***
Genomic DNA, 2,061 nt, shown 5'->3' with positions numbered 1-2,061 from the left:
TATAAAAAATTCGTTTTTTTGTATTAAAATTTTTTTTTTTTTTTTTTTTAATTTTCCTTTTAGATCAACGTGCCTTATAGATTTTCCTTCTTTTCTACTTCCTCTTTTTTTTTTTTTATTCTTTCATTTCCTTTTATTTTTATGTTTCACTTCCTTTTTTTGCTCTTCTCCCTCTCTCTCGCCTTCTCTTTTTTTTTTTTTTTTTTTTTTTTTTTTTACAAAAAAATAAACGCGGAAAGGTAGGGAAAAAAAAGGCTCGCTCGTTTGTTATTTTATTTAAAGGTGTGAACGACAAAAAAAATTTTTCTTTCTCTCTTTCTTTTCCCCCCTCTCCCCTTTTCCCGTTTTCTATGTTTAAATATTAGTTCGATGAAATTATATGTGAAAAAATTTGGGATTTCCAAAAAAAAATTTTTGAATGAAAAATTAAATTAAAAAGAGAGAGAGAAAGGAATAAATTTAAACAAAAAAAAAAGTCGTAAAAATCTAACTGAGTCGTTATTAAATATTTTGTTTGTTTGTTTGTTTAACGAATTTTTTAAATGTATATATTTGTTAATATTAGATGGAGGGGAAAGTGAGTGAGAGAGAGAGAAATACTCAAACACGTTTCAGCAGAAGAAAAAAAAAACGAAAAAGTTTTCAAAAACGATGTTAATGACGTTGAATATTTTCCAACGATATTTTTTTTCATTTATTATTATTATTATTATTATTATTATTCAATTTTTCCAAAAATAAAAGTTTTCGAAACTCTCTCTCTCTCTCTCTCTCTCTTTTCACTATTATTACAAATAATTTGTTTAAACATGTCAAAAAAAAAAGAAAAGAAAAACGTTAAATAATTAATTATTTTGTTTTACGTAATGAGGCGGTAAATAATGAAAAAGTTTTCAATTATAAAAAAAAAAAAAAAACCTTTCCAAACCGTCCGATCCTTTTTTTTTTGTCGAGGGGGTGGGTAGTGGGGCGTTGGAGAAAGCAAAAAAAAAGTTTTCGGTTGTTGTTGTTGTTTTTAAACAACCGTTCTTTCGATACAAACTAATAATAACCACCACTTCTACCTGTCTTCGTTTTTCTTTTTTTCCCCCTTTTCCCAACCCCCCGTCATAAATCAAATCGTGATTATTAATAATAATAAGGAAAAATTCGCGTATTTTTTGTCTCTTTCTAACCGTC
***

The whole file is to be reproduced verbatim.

Genomic DNA, 2,061 nt, shown 5'->3' with positions numbered 1-2,061 from the left:
TATAAAAAATTCGTTTTTTTGTATTAAAATTTTTTTTTTTTTTTTTTTTAATTTTCCTTTTAGATCAACGTGCCTTATAGATTTTCCTTCTTTTCTACTTCCTCTTTTTTTTTTTTTATTCTTTCATTTCCTTTTATTTTTATGTTTCACTTCCTTTTTTTGCTCTTCTCCCTCTCTCTCGCCTTCTCTTTTTTTTTTTTTTTTTTTTTTTTTTTTTACAAAAAAATAAACGCGGAAAGGTAGGGAAAAAAAAGGCTCGCTCGTTTGTTATTTTATTTAAAGGTGTGAACGACAAAAAAAATTTTTCTTTCTCTCTTTCTTTTCCCCCCTCTCCCCTTTTCCCGTTTTCTATGTTTAAATATTAGTTCGATGAAATTATATGTGAAAAAATTTGGGATTTCCAAAAAAAAATTTTTGAATGAAAAATTAAATTAAAAAGAGAGAGAGAAAGGAATAAATTTAAACAAAAAAAAAAGTCGTAAAAATCTAACTGAGTCGTTATTAAATATTTTGTTTGTTTGTTTGTTTAACGAATTTTTTAAATGTATATATTTGTTAATATTAGATGGAGGGGAAAGTGAGTGAGAGAGAGAGAAATACTCAAACACGTTTCAGCAGAAGAAAAAAAAAACGAAAAAGTTTTCAAAAACGATGTTAATGACGTTGAATATTTTCCAACGATATTTTTTTTCATTTATTATTATTATTATTATTATTATTATTCAATTTTTCCAAAAATAAAAGTTTTCGAAACTCTCTCTCTCTCTCTCTCTCTCTTTTCACTATTATTACAAATAATTTGTTTAAACATGTCAAAAAAAAAAGAAAAGAAAAACGTTAAATAATTAATTATTTTGTTTTACGTAATGAGGCGGTAAATAATGAAAAAGTTTTCAATTATAAAAAAAAAAAAAAAACCTTTCCAAACCGTCCGATCCTTTTTTTTTTGTCGAGGGGGTGGGTAGTGGGGCGTTGGAGAAAGCAAAAAAAAAGTTTTCGGTTGTTGTTGTTGTTTTTAAACAACCGTTCTTTCGATACAAACTAATAATAACCACCACTTCTACCTGTCTTCGTTTTTCTTTTTTTCCCCCTTTTCCCAACCCCCCGTCATAAATCAAATCGTGATTATTAATAATAATAAGGAAAAATTCGCGTATTTTTTGTCTCTTTCTAACCGTC